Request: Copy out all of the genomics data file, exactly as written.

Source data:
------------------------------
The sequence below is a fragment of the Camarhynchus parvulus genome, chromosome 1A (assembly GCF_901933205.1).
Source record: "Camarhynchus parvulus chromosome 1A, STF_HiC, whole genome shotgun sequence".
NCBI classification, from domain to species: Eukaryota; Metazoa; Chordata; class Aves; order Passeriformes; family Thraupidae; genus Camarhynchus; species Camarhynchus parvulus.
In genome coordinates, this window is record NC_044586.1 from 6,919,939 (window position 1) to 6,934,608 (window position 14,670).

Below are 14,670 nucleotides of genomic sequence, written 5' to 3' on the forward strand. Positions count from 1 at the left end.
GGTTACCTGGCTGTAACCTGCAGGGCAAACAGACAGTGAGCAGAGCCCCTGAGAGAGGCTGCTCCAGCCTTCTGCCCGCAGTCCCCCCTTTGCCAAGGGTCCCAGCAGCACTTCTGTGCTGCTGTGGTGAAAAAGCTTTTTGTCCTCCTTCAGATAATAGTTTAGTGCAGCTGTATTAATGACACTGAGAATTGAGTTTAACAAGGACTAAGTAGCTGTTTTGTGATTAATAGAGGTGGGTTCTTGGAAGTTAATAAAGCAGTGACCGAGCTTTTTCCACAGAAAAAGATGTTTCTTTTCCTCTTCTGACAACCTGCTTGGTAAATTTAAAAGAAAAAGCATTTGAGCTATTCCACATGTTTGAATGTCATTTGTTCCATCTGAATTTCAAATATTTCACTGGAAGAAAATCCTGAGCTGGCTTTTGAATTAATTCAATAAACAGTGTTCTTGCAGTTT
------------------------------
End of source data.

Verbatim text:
The sequence below is a fragment of the Camarhynchus parvulus genome, chromosome 1A (assembly GCF_901933205.1).
Source record: "Camarhynchus parvulus chromosome 1A, STF_HiC, whole genome shotgun sequence".
NCBI classification, from domain to species: Eukaryota; Metazoa; Chordata; class Aves; order Passeriformes; family Thraupidae; genus Camarhynchus; species Camarhynchus parvulus.
In genome coordinates, this window is record NC_044586.1 from 6,919,939 (window position 1) to 6,934,608 (window position 14,670).

Below are 14,670 nucleotides of genomic sequence, written 5' to 3' on the forward strand. Positions count from 1 at the left end.
GGTTACCTGGCTGTAACCTGCAGGGCAAACAGACAGTGAGCAGAGCCCCTGAGAGAGGCTGCTCCAGCCTTCTGCCCGCAGTCCCCCCTTTGCCAAGGGTCCCAGCAGCACTTCTGTGCTGCTGTGGTGAAAAAGCTTTTTGTCCTCCTTCAGATAATAGTTTAGTGCAGCTGTATTAATGACACTGAGAATTGAGTTTAACAAGGACTAAGTAGCTGTTTTGTGATTAATAGAGGTGGGTTCTTGGAAGTTAATAAAGCAGTGACCGAGCTTTTTCCACAGAAAAAGATGTTTCTTTTCCTCTTCTGACAACCTGCTTGGTAAATTTAAAAGAAAAAGCATTTGAGCTATTCCACATGTTTGAATGTCATTTGTTCCATCTGAATTTCAAATATTTCACTGGAAGAAAATCCTGAGCTGGCTTTTGAATTAATTCAATAAACAGTGTTCTTGCAGTTT